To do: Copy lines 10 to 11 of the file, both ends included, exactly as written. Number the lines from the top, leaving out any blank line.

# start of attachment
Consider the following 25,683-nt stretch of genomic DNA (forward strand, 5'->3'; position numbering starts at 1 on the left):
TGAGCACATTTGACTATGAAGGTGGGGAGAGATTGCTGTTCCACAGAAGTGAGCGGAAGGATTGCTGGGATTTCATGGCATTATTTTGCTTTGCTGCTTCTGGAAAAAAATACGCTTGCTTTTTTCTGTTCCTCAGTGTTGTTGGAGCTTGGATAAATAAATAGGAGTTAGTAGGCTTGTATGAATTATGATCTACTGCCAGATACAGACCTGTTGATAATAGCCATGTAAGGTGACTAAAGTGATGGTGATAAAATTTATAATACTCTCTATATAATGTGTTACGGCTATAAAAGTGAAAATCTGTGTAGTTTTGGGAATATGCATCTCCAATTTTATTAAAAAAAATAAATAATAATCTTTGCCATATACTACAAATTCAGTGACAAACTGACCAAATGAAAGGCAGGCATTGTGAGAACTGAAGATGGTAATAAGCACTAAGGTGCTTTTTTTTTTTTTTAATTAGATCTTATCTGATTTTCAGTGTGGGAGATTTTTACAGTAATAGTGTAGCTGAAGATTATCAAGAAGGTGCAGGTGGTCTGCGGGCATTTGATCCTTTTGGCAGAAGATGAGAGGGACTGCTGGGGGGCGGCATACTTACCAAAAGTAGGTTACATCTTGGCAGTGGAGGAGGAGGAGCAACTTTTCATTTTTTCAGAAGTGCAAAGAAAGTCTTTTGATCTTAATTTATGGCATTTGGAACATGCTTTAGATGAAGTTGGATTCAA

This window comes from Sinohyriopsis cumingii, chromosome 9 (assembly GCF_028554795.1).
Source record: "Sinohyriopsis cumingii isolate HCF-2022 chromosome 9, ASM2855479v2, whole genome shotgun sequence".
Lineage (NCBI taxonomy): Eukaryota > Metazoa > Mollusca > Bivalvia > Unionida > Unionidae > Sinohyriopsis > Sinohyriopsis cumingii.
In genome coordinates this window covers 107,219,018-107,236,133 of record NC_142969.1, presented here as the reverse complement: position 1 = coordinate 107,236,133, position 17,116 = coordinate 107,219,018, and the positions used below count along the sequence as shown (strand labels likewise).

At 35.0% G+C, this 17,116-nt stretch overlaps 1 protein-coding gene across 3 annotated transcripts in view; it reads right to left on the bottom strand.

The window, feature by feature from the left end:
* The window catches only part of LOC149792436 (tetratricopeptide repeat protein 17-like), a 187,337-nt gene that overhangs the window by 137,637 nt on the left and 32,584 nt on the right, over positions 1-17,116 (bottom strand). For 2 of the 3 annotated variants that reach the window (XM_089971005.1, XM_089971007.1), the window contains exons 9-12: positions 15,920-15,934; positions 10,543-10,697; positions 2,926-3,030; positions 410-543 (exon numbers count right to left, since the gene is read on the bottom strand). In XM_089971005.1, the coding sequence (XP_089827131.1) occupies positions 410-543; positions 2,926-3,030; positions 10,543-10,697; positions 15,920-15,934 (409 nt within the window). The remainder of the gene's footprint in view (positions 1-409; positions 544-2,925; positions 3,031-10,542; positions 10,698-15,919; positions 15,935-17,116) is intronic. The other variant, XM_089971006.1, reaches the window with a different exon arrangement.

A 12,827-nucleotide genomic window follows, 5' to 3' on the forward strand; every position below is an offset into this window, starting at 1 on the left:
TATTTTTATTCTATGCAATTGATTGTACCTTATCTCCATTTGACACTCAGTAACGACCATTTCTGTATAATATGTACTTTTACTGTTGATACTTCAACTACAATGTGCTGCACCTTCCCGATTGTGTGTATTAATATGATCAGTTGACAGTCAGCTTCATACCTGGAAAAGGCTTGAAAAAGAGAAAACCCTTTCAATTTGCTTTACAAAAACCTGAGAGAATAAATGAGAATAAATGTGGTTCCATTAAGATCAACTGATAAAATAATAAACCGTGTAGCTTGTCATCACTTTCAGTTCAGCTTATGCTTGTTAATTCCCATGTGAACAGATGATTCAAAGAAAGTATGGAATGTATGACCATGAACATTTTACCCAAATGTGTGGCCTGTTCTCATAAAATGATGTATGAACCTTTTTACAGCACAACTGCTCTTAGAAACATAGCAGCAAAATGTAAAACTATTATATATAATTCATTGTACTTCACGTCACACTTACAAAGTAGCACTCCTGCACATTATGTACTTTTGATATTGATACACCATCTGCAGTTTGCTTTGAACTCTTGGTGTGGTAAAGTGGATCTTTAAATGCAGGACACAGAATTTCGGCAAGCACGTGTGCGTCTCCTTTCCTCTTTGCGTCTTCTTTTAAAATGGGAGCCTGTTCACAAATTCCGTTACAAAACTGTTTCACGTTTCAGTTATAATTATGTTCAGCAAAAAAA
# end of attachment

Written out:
A 12,827-nucleotide genomic window follows, 5' to 3' on the forward strand; every position below is an offset into this window, starting at 1 on the left:
TATTTTTATTCTATGCAATTGATTGTACCTTATCTCCATTTGACACTCAGTAACGACCATTTCTGTATAATATGTACTTTTACTGTTGATACTTCAACTACAATGTGCTGCACCTTCCCGATTGTGTGTATTAATATGATCAGTTGACAGTCAGCTTCATACCTGGAAAAGGCTTGAAAAAGAGAAAACCCTTTCAATTTGCTTTACAAAAACCTGAGAGAATAAATGAGAATAAATGTGGTTCCATTAAGATCAACTGATAAAATAATAAACCGTGTAGCTTGTCATCACTTTCAGTTCAGCTTATGCTTGTTAATTCCCATGTGAACAGATGATTCAAAGAAAGTATGGAATGTATGACCATGAACATTTTACCCAAATGTGTGGCCTGTTCTCATAAAATGATGTATGAACCTTTTTACAGCACAACTGCTCTTAGAAACATAGCAGCAAAATGTAAAACTATTATATATAATTCATTGTACTTCACGTCACACTTACAAAGTAGCACTCCTGCACATTATGTACTTTTGATATTGATACACCATCTGCAGTTTGCTTTGAACTCTTGGTGTGGTAAAGTGGATCTTTAAATGCAGGACACAGAATTTCGGCAAGCACGTGTGCGTCTCCTTTCCTCTTTGCGTCTTCTTTTAAAATGGGAGCCTGTTCACAAATTCCGTTACAAAACTGTTTCACGTTTCAGTTATAATTATGTTCAGCAAAAAAA